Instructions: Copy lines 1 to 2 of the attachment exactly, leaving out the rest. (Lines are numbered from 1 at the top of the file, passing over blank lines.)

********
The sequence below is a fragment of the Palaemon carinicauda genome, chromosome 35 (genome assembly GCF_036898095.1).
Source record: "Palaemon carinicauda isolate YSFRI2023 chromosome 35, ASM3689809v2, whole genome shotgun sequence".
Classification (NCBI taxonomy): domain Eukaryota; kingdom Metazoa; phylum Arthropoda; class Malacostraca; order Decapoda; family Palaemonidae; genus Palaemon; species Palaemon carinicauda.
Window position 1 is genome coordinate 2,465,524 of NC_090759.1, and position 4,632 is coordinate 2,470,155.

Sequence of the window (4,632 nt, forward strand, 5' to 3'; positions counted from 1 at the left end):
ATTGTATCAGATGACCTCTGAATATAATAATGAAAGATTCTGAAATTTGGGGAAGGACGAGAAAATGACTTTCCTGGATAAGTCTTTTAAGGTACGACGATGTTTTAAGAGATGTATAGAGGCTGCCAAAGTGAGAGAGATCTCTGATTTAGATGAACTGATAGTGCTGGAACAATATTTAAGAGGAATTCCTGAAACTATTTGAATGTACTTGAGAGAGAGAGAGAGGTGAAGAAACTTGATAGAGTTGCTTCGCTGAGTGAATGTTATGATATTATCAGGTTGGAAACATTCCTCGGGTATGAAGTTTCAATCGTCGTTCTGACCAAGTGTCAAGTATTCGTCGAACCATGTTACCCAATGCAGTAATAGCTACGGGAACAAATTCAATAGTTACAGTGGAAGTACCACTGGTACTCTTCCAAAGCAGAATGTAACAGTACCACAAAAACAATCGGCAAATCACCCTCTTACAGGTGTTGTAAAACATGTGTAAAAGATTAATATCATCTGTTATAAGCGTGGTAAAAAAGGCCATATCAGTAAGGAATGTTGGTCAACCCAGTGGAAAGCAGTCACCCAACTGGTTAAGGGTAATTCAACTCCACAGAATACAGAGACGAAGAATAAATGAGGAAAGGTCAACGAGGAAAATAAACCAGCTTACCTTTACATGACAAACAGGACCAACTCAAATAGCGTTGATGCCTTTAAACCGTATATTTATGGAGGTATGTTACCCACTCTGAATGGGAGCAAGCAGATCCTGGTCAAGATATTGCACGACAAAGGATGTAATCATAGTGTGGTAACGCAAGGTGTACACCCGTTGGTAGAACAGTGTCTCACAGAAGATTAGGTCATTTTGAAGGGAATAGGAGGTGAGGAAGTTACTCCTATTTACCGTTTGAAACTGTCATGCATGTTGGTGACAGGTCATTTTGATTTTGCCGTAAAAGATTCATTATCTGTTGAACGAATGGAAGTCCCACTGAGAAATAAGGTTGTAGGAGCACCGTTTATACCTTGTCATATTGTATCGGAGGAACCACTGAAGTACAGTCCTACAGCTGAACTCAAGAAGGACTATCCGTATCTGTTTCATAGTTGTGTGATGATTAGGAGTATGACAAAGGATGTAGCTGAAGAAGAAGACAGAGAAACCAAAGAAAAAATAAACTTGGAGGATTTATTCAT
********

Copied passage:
The sequence below is a fragment of the Palaemon carinicauda genome, chromosome 35 (genome assembly GCF_036898095.1).
Source record: "Palaemon carinicauda isolate YSFRI2023 chromosome 35, ASM3689809v2, whole genome shotgun sequence".